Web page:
Star power — without footing a big bill
Tricia Patton might just be Stephon Marbury's biggest fan. However, she has never seen a game at Madison Square Garden and she'll admit...
Seattle Times NBA reporter
NEW YORK — Tricia Patton might just be Stephon Marbury's biggest fan. However, she has never seen a game at Madison Square Garden and she'll admit that all she really knows about the Knicks guard is that he plays in the NBA and grew up in New York.
"Somewhere in the Bronx," she said.
Actually, Brooklyn. Coney Island, to be exact.
But that's not the point. What matters to Patton, a 37-year-old mother of two adolescent boys, is she believes Marbury was thinking of her and people like her when he bucked the trend of peers and launched a line of inexpensive basketball shoes and athletic gear priced at less than $15.
"I can get three for the price of one," said Patton, who stood in line at Steve & Barry's University Sportswear flagship store in Manhattan with her arms full with boxes of the Starbury One, Marbury's signature inexpensive high-top sneakers.
They're for her sons, she said, teenagers with differing tastes in fashion. Her oldest, Marcus, she playfully calls Carrie because the 17-year-old has a shoe fetish for high-end footwear that rivals the "Sex in the City" character's obsession for Manolo Blahnik. Her youngest, Jamar, 13, is a budding hoops star.
"He just wants shoes that he can play in, but the other one, he wants what his friends have, Nikes and things like that," Patton said. "I don't mind getting that for him, but I'd rather buy these if they're just as good."
And that's the billion-dollar question. Will anyone spend $15 on shoes that normally retail between $100 to 200?
Marbury believes they will. In fact, he's convinced of it. Raised in the Coney Island public-housing project, he recounts stories of when his mother couldn't afford shoes for his six brothers and sisters.
So when his endorsement deal with And 1 expired, he approached executives at Steve & Barry's with a not-so revolutionary idea of marketing to the masses. They adopted an unorthodox approach. Compared to other shoe companies, their advertising budget is next to nothing. They rely on word-of-mouth promotion, and the shoes are sold exclusively at Steve & Barry's, which could be a problem.
"After we launched, it was chaos in all of our stores," said Andy Todd, president of Steve & Barry's. "We had 1,000 people waiting in line and we sold out what we thought was a couple of months of shoes in two to three days."
The company declined to release sales figures, but Marbury has said that more than three million pairs have sold since the August 2006 debut.
Todd calls it the Cabbage Patch Doll phenomenon, while Marbury says it's a grassroots movement.
"There was this outreach that everyone was saying was along the lines of Martin Luther King or Muhammad Ali," Todd said. "Where other star players are charging $200, Steph is looking out for the neighborhoods where he grew up."
Todd tells a story of the reception Marbury received in Minneapolis during a 40-city promotional tour. Three days before his arrival, a youth was shot and killed while being robbed of his $250 jersey. So when Marbury arrived with his $14.98 shoes, he was treated to a hero's welcome.
"Our jerseys are $10," Todd said. "Nobody is going to shoot anybody for a $10 jersey. We kept hearing how important this is to the community. Not just saving money, but saving lives."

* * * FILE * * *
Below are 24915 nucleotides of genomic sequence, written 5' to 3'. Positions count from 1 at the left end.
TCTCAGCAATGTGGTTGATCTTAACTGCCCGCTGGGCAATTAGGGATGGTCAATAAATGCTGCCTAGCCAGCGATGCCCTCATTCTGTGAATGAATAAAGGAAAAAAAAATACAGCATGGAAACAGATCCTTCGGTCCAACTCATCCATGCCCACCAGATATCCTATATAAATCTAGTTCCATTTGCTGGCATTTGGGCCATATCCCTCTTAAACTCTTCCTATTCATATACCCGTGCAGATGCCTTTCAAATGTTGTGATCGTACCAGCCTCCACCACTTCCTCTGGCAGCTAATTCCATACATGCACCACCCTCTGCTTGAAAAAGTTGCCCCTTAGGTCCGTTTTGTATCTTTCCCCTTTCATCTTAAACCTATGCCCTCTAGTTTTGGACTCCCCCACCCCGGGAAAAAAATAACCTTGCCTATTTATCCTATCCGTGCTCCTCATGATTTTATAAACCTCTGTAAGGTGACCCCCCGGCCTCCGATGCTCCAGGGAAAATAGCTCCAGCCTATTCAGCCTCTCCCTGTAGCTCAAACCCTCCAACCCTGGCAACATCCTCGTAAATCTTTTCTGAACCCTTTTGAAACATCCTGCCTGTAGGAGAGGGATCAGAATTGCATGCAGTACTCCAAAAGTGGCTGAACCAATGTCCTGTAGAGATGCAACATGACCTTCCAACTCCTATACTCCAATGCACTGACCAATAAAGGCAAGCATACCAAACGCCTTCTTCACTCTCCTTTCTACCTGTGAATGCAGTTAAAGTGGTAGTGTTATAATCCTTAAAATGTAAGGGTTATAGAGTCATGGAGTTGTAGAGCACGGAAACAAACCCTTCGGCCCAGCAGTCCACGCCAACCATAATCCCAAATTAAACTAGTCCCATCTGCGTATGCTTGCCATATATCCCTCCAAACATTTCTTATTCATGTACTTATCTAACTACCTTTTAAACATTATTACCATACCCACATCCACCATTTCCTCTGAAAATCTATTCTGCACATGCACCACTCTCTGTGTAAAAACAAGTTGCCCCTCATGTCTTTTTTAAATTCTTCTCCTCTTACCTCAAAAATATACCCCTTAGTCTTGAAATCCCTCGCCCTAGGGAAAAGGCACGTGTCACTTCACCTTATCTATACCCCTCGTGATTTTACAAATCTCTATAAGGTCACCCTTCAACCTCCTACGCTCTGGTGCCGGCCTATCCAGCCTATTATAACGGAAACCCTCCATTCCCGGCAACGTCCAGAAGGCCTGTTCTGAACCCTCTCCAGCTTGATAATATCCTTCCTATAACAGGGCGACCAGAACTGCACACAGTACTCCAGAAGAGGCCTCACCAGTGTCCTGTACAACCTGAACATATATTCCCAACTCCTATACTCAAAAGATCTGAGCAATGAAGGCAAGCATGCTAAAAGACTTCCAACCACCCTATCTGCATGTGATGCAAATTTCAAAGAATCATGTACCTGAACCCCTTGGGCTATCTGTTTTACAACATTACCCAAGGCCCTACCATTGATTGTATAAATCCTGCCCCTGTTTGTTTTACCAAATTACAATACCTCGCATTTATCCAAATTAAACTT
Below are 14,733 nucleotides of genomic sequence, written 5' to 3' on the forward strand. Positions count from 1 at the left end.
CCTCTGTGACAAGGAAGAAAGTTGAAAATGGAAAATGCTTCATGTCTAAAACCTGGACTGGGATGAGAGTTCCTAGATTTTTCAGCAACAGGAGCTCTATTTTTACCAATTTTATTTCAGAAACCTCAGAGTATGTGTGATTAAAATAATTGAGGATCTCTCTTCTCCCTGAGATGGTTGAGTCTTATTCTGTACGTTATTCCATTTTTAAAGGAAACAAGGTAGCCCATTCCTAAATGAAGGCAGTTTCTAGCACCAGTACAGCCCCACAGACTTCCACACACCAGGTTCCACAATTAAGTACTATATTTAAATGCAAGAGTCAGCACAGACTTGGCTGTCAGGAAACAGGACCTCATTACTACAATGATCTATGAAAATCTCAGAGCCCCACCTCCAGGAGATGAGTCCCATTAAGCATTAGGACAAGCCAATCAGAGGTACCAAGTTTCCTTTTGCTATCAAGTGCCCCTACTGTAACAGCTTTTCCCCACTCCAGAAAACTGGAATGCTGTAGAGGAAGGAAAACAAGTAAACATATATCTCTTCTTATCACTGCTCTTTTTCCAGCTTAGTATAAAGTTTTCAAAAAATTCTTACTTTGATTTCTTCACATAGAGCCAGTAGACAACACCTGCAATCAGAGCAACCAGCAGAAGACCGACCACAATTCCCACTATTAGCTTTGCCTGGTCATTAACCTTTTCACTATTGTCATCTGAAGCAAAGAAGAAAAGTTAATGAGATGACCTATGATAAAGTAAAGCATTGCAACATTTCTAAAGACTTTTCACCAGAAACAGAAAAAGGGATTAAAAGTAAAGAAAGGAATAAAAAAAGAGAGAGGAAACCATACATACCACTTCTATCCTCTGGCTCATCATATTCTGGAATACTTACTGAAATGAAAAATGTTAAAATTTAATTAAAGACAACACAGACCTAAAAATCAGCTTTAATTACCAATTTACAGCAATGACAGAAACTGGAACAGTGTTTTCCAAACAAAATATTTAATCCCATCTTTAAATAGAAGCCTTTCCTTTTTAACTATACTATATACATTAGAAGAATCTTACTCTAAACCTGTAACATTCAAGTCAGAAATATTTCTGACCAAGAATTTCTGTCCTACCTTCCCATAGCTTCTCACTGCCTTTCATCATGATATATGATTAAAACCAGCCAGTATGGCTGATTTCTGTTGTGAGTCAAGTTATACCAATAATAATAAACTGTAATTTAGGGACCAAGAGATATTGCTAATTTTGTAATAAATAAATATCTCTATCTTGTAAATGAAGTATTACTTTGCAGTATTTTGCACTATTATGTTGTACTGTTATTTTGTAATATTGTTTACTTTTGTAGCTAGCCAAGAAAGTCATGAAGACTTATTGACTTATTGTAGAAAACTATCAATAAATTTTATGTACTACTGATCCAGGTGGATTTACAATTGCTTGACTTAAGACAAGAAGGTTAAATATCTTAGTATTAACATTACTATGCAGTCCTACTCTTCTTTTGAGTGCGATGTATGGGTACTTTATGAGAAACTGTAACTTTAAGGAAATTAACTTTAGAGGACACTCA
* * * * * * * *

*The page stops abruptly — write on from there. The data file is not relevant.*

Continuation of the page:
The launch was so successful, Marbury will roll out a second signature shoe, the Starbury II, in a few weeks. Still, many market analysts are waiting — pardon the pun — for the other shoe to drop.
"I don't think it's going to have much of impact on the industry for a couple of reasons," said Matt Powell, chief retail analyst at SportsOnesSource, a Princeton, N.J.-based company that tracks sporting good sales. "They're only a handful relatively of Steve and Barry stores [just three in the state of Washington]. I think they got 150 outlets as compared to Foot Locker, which has 4,000 outlets."
Ever since Michael Jordan showed up at the 1984 All-Star Game with a pair of signature Nikes, the Swoosh has been the reigning king of the $17 billion shoe market, controlling 80 percent of the industry. While Adidas spent $400 million for an 11-year deal to dress NBA players, Marbury is taking a different approach.
"People have tried to make some noise about the price of the shoe, but selling inexpensive shoes has been done before," Powell said. "Shaquille O'Neal sells a shoe at Payless for $25, and that shoe has not had a significant impact on the industry."
To be sure, Magic Johnson, Hakeem Olajuwon and Patrick Ewing also attempted to sell cheap shoes to the masses. The difference, however, is Marbury is putting his feet where his mouth is.
The two-time All-Star, who is the fifth-highest-paid player in the league, wears a pair of his discount shoes for every game.
"You've got to stand behind what you say," Marbury said. "You're only as good as your word. Who would believe me if I wasn't out there in them? Nobody. ... But this isn't about me. It's about the people and giving back to the people that put me here."
|The price of fashion|
|Some of the top-selling basketball shoes and their pitchmen:|
|T-MAC 6||Adidas||$200||Tracy McGrady||Lifetime deal, $75M|
|KG Bounce||Adidas||$200||Kevin Garnett||Lifetime deal, $45M|
|Air Jordan XX2||Jordan Brand||$175||Michael Jordan||Undisclosed|
|Air Force 25||Nike||$175||Amare Stoudemire||$3M annually|
|LeBron IV||Nike||$150||LeBron James||7 years, $90M|
|Kobe I||Nike||$130||Kobe Bryant||5 years, 45M|
|Answer X||Reebok||$125||Allen Iverson||Lifetime deal, $50M|
|Jordan Melo M3||Jordan Brand||$115||Carmelo Anthony||5 years, $20M|
|Wade 2.0||Converse||$100||Dwyane Wade||6 years, $50M|
|Starbury One||Steve & Barry's||$15||Stephon Marbury||Nothing|
|Sources: SportsOneSource, Sports Business Weekly, PR Week and Eastbay.|